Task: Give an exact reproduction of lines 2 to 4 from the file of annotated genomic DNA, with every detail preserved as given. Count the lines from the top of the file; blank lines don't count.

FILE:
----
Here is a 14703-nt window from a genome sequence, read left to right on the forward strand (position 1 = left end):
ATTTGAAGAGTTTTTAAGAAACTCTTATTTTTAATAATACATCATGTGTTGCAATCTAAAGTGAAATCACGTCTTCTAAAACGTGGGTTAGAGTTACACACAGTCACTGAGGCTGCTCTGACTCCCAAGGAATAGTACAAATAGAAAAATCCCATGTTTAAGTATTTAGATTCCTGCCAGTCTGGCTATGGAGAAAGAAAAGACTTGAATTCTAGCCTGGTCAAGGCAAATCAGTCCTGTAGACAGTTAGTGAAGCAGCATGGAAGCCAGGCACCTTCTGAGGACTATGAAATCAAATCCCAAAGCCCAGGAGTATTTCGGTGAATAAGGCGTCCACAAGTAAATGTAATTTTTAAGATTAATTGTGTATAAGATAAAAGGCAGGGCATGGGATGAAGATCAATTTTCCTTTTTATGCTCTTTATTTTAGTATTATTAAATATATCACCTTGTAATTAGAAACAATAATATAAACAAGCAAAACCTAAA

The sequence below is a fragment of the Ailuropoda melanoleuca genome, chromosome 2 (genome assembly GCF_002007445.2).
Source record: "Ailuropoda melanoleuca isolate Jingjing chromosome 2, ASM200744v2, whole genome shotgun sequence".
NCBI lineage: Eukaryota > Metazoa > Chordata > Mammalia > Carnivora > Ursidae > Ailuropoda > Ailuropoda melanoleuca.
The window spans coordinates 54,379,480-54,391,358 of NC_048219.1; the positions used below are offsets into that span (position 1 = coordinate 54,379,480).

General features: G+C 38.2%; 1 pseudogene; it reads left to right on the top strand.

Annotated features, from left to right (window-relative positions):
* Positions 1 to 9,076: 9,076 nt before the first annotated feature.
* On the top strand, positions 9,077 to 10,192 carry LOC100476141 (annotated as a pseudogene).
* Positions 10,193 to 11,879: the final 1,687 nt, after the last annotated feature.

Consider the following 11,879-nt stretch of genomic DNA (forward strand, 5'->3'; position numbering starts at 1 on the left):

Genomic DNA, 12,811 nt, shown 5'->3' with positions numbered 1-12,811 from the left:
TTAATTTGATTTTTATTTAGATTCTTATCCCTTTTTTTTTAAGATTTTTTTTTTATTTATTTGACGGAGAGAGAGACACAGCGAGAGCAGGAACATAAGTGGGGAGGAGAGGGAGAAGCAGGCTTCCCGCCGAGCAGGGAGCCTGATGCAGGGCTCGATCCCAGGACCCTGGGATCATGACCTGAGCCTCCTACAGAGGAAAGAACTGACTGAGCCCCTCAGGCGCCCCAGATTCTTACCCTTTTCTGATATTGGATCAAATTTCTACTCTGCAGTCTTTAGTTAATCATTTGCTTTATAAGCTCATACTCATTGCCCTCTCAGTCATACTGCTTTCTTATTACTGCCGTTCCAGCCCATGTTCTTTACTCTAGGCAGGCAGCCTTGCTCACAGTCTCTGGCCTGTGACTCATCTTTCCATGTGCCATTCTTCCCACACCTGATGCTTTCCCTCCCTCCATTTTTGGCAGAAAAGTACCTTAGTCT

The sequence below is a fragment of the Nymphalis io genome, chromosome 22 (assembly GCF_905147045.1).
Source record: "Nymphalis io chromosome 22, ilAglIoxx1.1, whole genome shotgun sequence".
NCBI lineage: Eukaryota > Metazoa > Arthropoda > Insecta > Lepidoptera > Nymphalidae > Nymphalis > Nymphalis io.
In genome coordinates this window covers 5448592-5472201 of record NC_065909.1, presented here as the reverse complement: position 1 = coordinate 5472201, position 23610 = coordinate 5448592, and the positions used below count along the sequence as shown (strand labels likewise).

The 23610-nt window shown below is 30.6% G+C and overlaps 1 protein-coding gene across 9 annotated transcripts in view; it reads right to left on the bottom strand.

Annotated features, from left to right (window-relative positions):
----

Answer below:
ATTTGAAGAGTTTTTAAGAAACTCTTATTTTTAATAATACATCATGTGTTGCAATCTAAAGTGAAATCACGTCTTCTAAAACGTGGGTTAGAGTTACACACAGTCACTGAGGCTGCTCTGACTCCCAAGGAATAGTACAAATAGAAAAATCCCATGTTTAAGTATTTAGATTCCTGCCAGTCTGGCTATGGAGAAAGAAAAGACTTGAATTCTAGCCTGGTCAAGGCAAATCAGTCCTGTAGACAGTTAGTGAAGCAGCATGGAAGCCAGGCACCTTCTGAGGACTATGAAATCAAATCCCAAAGCCCAGGAGTATTTCGGTGAATAAGGCGTCCACAAGTAAATGTAATTTTTAAGATTAATTGTGTATAAGATAAAAGGCAGGGCATGGGATGAAGATCAATTTTCCTTTTTATGCTCTTTATTTTAGTATTATTAAATATATCACCTTGTAATTAGAAACAATAATATAAACAAGCAAAACCTAAA

The sequence below is a fragment of the Ailuropoda melanoleuca genome, chromosome 2 (genome assembly GCF_002007445.2).
Source record: "Ailuropoda melanoleuca isolate Jingjing chromosome 2, ASM200744v2, whole genome shotgun sequence".